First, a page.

Hurts and breaks in relationships have also marked my 2019.  Friends lost.  Sometimes despite efforts at restoration.  My own sins and shortcomings highlighted.  Reasons for the losses, however, ultimately not known.  Perhaps never will be understood.  At least not in this life.  My family and I have hurt deeply, and we know our former friends have also hurt.  We are sorry for it all.  We minimize none of this pain.  We grieve not just for ourselves, but for others too.

Preaching through Hosea this past Fall has been just what Doctor Jesus ordered.  I cannot begin to tell you the impact Hosea 6:1 has had upon me as I reflect on 2019.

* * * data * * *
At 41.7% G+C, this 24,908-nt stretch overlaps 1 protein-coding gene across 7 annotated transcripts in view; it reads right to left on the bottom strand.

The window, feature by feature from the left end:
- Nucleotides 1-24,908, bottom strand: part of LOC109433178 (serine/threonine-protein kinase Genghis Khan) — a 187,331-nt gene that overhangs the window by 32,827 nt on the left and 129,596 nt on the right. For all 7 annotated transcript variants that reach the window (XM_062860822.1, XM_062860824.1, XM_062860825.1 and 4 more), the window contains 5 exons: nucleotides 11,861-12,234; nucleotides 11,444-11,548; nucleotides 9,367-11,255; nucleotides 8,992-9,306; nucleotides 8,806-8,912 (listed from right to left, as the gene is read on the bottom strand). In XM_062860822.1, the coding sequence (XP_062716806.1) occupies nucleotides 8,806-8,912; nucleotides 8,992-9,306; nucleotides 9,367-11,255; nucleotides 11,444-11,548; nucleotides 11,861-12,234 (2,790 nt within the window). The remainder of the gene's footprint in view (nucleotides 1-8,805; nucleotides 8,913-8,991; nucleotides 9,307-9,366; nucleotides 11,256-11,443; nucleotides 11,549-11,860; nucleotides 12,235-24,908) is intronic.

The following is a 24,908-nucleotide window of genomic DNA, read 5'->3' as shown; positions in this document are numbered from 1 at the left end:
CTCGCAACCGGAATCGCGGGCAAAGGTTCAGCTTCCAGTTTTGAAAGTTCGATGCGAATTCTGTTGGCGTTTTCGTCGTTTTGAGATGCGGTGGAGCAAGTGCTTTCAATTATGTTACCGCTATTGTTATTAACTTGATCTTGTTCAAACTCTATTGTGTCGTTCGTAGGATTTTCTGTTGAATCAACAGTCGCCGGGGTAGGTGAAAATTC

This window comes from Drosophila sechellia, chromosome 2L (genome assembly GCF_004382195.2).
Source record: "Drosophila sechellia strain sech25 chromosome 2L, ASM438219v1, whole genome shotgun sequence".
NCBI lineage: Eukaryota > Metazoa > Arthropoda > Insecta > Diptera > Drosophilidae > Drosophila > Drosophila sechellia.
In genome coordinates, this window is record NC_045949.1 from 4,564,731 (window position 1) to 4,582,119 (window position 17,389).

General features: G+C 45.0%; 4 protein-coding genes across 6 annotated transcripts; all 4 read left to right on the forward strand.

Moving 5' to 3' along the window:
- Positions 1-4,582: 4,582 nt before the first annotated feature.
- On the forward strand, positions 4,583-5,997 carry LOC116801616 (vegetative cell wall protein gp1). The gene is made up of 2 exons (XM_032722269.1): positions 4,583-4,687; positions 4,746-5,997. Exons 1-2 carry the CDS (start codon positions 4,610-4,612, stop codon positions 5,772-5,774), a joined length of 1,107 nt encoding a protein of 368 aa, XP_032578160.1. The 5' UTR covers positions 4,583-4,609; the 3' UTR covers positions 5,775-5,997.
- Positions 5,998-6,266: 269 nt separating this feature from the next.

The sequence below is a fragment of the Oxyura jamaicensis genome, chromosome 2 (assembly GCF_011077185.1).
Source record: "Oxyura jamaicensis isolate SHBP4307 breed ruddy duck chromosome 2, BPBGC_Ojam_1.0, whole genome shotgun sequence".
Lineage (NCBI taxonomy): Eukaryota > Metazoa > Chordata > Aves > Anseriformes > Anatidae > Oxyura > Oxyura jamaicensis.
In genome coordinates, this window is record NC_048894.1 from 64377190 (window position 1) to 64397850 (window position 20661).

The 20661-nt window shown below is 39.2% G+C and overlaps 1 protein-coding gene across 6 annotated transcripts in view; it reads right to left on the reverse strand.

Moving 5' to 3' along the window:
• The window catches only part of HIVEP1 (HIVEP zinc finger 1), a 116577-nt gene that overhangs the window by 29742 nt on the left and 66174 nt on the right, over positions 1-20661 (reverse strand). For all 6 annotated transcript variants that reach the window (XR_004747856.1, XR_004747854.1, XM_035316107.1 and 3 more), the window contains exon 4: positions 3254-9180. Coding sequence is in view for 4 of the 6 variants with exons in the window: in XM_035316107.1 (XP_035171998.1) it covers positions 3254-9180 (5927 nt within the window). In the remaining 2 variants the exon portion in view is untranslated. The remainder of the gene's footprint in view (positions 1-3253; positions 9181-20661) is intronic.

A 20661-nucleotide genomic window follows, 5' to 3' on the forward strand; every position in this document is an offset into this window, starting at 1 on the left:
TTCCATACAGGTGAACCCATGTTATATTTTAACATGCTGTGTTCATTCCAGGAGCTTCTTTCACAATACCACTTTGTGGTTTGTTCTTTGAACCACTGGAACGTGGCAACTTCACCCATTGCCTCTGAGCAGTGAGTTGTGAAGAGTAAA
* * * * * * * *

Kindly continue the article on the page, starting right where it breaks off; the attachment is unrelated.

Come let us return to the Lord!  For He has torn us, that He might heal us; He has wounded us, and He will bind up our wounds.

Truth is, 2019 has simply made me long ever-more deeply for the return of Christ Jesus.  God has refocused me on eternity.  Given a gospel-driven ache to my soul for all things to be made new.  Fixed my eyes on Jesus, the Author and Finisher of faith.  Reminded me of the light momentary afflictions that will, some grand day, produce an eternal weight of glory!

While I aim by God’s sanctifying Spirit to strive for more holiness, more peace, more restoration in 2020, the pain of 2019 prods me not to live for this world.  Not to expect my best life now.  To know sin is not yet eradicated in my heart, nor in the hearts of those around me.

Pain is merited by me.  By you.  By everyone.  Except Jesus.